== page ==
Bioprotection and disturbance: Seaweed, microclimatic stability and conditions for mechanical weathering in the intertidal zone

Coombes, M. A., Naylor, L. A. , Viles, H. A. and Thompson, R. C. (2013) Bioprotection and disturbance: Seaweed, microclimatic stability and conditions for mechanical weathering in the intertidal zone. Geomorphology, 202, pp. 4-14. (doi: 10.1016/j.geomorph.2012.09.014)

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As well as their destructive roles, plants, animals and microorganisms contribute to geomorphology and ecology via direct and indirect bioprotection, which can reduce weathering and erosion. For example, indirect bioprotection can operate via biotic influences on microclimate whereby physical decay processes associated with fluctuations in temperature and moisture (salt crystallization, thermal fatigue and wetting–drying), are limited. In the intertidal zone, the spatial and temporal distribution of macroalgae (seaweeds) is patchy, related to physical and ecological conditions for colonization and growth, and the nature and frequency of natural and anthropogenic disturbance. We examined the influence of seaweed canopies (Fucus spp.) on near-surface microclimate and, by implication, on conditions for mechanical rock decay and under-canopy ecology. Monitoring on hard artificial coastal structures in South West England, UK, built from limestone and concrete showed that both the range and maxima of daily summertime temperatures were significantly lower, by an average of 56% and 25%, respectively, in areas colonized by seaweed compared to experimentally cleared areas. Short-term microclimatic variability (minutes–hours) was also significantly reduced, by an average of 78% for temperature and 71% for humidity, under algal canopies during low-tide events. Using seaweed as an example, we develop a conceptual model of the relationship between biological cover and microclimate in the intertidal zone. Disturbance events that remove or drastically reduce seaweed cover mediate shifts between relatively stable and unstable states with respect to mechanical decay and ecological stress associated with heat and desiccation. In urban coastal environments where disturbance may be frequent, facilitating the establishment and recovery of canopy-forming species on rocks and engineered structures could enhance the durability of construction materials as well as support conservation, planning and policy targets for biodiversity enhancement.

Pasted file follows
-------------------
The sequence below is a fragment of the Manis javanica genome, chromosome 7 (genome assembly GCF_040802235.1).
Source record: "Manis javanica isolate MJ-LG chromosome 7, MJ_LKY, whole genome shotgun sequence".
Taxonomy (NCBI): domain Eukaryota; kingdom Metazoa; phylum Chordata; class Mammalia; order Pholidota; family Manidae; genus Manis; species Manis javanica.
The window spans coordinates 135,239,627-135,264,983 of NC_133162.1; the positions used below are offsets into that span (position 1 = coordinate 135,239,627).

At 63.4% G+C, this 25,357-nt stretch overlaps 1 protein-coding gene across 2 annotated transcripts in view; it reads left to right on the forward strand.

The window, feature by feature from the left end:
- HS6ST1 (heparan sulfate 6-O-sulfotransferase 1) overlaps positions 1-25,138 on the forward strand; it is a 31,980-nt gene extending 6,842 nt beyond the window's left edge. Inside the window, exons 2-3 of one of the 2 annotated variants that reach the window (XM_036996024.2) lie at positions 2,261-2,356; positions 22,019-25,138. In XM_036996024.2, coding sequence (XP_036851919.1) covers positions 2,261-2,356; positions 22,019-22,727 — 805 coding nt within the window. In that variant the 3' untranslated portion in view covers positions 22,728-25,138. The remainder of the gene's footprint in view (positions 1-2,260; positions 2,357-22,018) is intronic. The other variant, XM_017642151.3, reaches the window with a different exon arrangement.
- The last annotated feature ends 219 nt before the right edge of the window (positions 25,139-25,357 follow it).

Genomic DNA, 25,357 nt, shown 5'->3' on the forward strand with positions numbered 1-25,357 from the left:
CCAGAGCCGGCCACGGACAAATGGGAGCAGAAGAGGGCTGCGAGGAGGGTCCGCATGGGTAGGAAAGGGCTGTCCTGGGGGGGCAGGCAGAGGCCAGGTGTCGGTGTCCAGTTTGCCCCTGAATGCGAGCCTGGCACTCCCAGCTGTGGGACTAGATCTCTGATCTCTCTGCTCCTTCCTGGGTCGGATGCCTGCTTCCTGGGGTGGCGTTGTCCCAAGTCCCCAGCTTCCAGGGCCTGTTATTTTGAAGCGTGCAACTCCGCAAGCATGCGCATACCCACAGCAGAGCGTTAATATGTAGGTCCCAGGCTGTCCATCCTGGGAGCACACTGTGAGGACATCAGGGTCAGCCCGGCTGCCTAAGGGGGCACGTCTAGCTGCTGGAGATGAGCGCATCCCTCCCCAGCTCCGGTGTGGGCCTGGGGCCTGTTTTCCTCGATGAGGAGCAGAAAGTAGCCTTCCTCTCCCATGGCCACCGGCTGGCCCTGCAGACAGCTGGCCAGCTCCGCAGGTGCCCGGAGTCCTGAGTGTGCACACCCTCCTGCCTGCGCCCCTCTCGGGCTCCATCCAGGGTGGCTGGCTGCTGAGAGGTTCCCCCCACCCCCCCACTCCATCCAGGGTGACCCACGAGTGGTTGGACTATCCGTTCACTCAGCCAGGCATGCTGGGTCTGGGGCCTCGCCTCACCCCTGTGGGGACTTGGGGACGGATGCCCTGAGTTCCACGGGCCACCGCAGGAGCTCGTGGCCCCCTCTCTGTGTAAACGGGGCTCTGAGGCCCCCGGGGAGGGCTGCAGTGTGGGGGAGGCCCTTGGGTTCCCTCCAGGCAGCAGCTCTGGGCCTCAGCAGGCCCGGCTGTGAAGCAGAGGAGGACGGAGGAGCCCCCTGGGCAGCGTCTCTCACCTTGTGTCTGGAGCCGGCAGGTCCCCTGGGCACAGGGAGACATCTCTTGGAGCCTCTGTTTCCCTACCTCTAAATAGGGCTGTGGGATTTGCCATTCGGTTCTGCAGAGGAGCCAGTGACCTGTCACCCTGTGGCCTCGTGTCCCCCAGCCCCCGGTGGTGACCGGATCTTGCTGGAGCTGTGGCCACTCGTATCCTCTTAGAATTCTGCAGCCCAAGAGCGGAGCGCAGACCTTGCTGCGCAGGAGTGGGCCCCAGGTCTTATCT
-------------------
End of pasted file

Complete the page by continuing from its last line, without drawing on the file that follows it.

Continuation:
Item Type:Articles
Glasgow Author(s) Enlighten ID:Naylor, Dr Larissa
Authors: Coombes, M. A., Naylor, L. A., Viles, H. A., and Thompson, R. C.
College/School:College of Science and Engineering > School of Geographical and Earth Sciences
Journal Name:Geomorphology
ISSN (Online):1872-695X

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